Not only this, his death was the result of his spontaneous attempt to speak with the country's prime minister, The Duke of Wellington, who was travelling on the same train.
Hauled by steam engine Northumbrian - which was being driven by none other than George Stephenson himself - the MP for Liverpool had recently been removed from office and legend has it that Huskisson's attempts to make amends with the PM saw him approach his carriage when the train took on water at Parkside station. In a scene not dissimilar with that which exists in many developing countries today, passengers simply exited onto the tracks and were milling around during the interlude.
Huskisson climbed the exterior of the PM's carriage in an attempt to patch up relations when the infamous Rocket steam engine was heard in the distance, approaching Northumbrian and its rake of carriages at speed. Most of the milling passengers either returned to their respective carriage or moved to the other side of the train but Huskisson remained clung to the exterior of the prime minister's carriage, which was the side of the train that Rocket would be passing.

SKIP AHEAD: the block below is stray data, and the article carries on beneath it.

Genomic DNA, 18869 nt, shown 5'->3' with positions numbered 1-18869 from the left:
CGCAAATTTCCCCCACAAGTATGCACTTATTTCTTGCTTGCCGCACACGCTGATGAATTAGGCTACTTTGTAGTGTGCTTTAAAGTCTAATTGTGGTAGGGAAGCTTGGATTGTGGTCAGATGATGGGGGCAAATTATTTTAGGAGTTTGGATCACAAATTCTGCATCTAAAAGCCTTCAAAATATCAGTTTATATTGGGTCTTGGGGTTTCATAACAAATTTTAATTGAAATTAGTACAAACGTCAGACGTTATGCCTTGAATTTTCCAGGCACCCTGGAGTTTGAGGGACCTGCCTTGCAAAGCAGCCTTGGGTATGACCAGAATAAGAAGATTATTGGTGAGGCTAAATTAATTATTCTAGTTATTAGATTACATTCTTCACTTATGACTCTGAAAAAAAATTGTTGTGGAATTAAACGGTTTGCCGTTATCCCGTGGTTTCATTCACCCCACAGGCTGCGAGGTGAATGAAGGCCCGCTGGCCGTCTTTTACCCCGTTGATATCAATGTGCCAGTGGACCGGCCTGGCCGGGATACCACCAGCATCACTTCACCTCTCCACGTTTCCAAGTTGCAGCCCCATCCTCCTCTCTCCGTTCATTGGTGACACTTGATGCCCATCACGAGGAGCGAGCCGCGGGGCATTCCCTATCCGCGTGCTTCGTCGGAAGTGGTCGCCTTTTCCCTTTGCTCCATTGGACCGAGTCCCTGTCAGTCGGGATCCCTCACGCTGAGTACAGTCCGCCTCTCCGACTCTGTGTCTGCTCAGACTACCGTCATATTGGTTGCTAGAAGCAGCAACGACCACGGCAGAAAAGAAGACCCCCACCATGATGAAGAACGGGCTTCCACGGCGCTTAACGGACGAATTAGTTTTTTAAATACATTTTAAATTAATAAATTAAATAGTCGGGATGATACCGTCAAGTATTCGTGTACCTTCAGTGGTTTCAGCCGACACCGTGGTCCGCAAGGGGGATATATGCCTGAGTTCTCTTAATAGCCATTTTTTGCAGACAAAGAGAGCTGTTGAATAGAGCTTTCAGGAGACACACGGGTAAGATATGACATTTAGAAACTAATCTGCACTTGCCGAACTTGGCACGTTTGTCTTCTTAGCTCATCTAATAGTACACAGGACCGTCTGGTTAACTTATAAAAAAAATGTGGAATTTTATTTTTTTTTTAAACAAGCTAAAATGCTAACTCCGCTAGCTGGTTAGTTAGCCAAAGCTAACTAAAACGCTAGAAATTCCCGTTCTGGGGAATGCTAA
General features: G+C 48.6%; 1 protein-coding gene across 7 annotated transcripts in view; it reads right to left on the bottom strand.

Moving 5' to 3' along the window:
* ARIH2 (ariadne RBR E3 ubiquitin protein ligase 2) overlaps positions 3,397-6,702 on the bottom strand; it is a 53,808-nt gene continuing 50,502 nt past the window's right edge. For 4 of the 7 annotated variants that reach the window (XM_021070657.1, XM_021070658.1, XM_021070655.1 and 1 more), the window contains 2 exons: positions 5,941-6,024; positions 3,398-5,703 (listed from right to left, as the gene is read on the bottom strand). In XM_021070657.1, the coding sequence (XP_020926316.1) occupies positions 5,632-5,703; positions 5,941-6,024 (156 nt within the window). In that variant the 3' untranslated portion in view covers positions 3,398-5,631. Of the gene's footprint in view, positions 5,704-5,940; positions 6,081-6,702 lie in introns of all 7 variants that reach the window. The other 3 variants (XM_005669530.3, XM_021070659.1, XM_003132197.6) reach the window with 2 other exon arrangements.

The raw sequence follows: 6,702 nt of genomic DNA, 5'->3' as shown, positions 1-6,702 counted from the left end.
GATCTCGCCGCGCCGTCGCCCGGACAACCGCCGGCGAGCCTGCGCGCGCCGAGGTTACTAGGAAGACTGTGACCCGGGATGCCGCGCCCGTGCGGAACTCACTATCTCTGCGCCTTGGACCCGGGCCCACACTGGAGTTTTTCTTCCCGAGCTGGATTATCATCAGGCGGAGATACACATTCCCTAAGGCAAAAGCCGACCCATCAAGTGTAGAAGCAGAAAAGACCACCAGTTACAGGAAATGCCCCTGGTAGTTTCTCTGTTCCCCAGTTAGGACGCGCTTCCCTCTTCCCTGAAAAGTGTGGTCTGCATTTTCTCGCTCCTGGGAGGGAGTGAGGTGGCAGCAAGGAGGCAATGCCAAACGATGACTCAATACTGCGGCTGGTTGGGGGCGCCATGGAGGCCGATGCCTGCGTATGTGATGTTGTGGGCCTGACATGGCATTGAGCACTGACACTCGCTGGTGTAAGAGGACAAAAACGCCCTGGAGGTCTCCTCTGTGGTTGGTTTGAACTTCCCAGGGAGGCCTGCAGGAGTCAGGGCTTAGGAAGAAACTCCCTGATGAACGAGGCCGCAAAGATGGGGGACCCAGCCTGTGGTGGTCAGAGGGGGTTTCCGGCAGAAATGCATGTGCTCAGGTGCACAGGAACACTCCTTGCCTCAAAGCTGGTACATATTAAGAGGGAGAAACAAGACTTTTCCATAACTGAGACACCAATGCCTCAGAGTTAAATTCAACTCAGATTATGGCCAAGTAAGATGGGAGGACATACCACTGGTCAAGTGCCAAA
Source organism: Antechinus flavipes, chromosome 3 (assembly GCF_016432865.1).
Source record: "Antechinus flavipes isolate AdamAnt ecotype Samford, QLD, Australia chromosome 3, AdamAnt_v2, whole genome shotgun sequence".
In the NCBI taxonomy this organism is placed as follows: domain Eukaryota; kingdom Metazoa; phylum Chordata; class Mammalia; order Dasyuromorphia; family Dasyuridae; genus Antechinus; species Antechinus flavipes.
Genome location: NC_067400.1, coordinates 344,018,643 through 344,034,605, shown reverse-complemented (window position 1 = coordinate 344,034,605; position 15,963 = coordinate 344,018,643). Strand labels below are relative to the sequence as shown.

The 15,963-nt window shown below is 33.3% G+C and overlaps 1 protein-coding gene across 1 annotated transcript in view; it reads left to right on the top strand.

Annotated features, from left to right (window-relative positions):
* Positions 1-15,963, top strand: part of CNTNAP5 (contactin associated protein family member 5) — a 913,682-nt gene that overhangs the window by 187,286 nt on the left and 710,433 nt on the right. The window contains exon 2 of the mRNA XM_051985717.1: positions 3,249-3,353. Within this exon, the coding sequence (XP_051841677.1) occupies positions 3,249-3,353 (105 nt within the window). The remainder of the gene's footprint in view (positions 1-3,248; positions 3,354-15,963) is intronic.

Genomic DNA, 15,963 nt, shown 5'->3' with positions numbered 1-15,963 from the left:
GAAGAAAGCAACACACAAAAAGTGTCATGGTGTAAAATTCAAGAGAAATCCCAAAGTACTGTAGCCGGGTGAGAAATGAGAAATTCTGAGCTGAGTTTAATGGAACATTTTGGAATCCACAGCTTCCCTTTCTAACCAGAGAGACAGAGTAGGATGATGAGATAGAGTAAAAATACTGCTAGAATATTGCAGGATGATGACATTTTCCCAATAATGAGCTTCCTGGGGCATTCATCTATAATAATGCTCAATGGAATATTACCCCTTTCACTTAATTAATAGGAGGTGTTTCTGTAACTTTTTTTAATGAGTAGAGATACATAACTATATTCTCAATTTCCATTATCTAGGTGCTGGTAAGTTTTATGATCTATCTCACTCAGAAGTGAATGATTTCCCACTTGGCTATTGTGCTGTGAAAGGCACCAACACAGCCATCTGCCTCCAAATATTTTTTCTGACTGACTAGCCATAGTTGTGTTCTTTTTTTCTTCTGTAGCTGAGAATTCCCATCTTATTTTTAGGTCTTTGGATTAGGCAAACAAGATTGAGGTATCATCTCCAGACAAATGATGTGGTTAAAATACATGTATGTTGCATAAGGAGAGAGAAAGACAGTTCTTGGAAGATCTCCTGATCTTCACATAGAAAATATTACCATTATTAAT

It is understood that had Huskisson done as his travelling companion had asked ("For God's sake, Mr Huskisson, be firm!") he would have survived, but he clung so tightly to the carriage door that he managed to pull it open, straight into the path of Rocket, which dragged him from the door and under its wheels.
His still conscious body was removed from the track and placed on board Northumbrian which continued towards Manchester on its inaugural journey, with the MP for Liverpool taken off at Eccles and transported to the local vicarage where he was attended to but pronounced dead at 9pm that evening.
A number of statues and monuments are known to exist, depicting William Huskisson. The most notable is in Pimlico Gardens, London where a descendant of Huskisson produced a statesman-like figure in a Roman toga; a second exists in Chichester cathedral. Liverpool has two - one in the Walker Art Gallery and the other in the St. James Cemetery. The most poignant is monument located near to the place where died, which is by the immediate fence to the lineside and easily missed if passing by train.